Uncle says man accused of killing eight in U.S. was still distraught over his mother’s death - Metro US

Uncle says man accused of killing eight in U.S. was still distraught over his mother’s death

APPOMATTOX, Va. – A security guard accused of killing his sister and seven other people during a rampage never recovered from his mother’s death several years ago, his uncle said Thursday.

Christopher Speight, 39, was charged late Wednesday with one count of murder and is likely to face additional charges.

The victims of Tuesday morning’s rampage included Speight’s sister, Lauralee Sipe, along with Sipe’s husband, 15-year-old daughter and 4-year-old son. The others were the 15-year-old’s friend and her parents, who were either dropping off or picking up their daughter, and a third teen.

“There was a problem with him after his mother died,” Speight’s uncle, Thomas Giglio said in a phone interview. “He didn’t take it good at all. I don’t think he ever reconciled it.”

Police have refused to offer a motive for the slayings, but David Anderson, who owns a market where Speight sometimes worked as a security guard, said Speight was worried about being turned out of the house where the killings took place. He co-owned it with Sipe.

Speight never wanted to talk about it, but he “constantly paced the floor,” said Anderson. “I thought he was going to wear a trench in it.”

Giglio said he had no indication that there were any concerns about Speight living in the house.

“This was his family,” Giglio said. “These were the people that loved him the most, that would do anything for him. Why? It’s absolutely cornball. It makes no sense. There’s no logic to it.”

Henry Devening, an attorney who handled legal matters for Speight’s family, also said Thursday he does not understand how Speight could have thought anyone was throwing him out. He said Speight’s sister was trying to do right by him, last week signing a deed that put the Appomattox property in his name as their grandparents had asked in a 2006 trust.

“My relationship with these folks was purely business, but Lauralee was a great person,” Devening said. “Very motivated to take care of the family. I can’t imagine why he would turn on her.”

Police found all of the bodies in or near the house. Speight gave himself up to police early Wednesday after leading investigators on an 18-hour manhunt through the woods. Police said he fired several times at a state police helicopter, rupturing its fuel tank and forcing it to land near the shooting scene. A bomb squad found explosives in the home, and crews were detonating the devices into the night.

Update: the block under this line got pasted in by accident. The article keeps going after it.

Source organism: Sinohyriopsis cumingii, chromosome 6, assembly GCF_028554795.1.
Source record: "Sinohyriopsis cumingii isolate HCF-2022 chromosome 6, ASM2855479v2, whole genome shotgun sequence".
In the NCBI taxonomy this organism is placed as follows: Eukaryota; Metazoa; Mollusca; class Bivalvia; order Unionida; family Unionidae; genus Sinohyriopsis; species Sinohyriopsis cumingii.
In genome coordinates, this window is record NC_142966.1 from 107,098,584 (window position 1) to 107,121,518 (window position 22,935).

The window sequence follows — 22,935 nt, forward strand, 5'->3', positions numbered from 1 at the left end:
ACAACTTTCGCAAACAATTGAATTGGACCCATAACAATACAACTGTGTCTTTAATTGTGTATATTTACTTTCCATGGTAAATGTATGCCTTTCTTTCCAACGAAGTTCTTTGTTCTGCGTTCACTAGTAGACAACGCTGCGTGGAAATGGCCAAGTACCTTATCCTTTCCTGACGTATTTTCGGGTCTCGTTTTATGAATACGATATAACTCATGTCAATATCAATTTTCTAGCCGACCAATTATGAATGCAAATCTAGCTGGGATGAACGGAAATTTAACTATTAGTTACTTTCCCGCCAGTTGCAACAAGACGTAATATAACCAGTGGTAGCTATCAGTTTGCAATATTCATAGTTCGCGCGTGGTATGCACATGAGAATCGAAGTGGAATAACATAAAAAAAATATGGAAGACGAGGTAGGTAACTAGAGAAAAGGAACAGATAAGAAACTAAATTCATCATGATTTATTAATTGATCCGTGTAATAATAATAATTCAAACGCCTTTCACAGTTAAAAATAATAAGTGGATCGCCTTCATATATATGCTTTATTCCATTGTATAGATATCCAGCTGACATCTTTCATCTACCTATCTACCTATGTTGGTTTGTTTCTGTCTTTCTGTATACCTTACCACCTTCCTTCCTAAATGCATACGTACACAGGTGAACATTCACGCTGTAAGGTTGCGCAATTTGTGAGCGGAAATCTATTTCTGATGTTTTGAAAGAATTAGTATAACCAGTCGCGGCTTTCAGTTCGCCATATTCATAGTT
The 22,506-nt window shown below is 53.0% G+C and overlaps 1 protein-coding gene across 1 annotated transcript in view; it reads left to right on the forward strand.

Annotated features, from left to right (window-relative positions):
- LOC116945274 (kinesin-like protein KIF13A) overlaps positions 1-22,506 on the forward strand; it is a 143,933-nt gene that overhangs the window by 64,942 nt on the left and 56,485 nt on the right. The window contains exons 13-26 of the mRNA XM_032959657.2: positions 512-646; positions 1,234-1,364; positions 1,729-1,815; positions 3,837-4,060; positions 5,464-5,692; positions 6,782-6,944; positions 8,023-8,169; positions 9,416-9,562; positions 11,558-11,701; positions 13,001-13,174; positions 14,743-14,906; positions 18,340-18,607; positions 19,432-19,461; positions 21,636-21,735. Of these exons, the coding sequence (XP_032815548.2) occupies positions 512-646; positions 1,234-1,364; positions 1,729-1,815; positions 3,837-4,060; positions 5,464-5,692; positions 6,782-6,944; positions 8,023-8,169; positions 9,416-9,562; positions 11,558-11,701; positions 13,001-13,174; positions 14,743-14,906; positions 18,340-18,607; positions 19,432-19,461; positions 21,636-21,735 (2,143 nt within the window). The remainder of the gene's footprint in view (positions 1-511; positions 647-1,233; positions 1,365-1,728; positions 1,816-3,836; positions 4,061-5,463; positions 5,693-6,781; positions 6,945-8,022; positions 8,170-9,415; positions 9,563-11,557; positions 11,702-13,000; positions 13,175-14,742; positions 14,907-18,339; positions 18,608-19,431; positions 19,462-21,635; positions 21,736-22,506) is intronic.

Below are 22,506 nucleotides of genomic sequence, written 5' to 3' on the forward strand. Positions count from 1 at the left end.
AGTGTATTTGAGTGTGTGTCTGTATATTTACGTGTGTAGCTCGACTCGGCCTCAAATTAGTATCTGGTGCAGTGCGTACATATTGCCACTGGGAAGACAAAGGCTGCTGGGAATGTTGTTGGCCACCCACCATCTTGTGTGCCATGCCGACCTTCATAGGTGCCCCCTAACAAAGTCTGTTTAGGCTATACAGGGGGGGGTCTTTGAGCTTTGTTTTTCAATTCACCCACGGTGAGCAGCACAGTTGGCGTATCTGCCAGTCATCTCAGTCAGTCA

State police identified the victims as Lauralee and Dewayne Sipe, both 38. Devening said they were husband and wife and 15-year-old Morgan Dobyns was Lauralee’s daughter from a previous marriage. Also killed was Lauralee and Dewayne’s son, 4-year-old Joshua Sipe, and 15-year-old Emily Quarles, a friend of Morgan’s, along with her parents, Karen and Jonathan Quarles, both 43. The eighth victim, 16-year-old Ronald “Bo” Scruggs, was Emily’s boyfriend.

Friends described Speight as a gun enthusiast. In 1995, he applied for a concealed weapons permit.

“I am a dependable, hardworking person, not quick to anger, and find ways to get out of problems without using force or violence,” Speight wrote in his application, which he renewed in 1997, 1999 and 2004.

No court date has been set for Speight. Officials declined to allow an Associated Press reporter see him Thursday and had no record of him having an attorney. Elton Blackstock, administrator of the Lynchburg Adult Detention Center, described Speight as co-operative with staff at the 600-inmate jail.

Weber reported from Atlanta. Associated Press writers Zinie Chen Sampson, Larry O’Dell and Dena Potter in Appomattox and Tim Huber in Charleston, West Virginia, contributed to this report.

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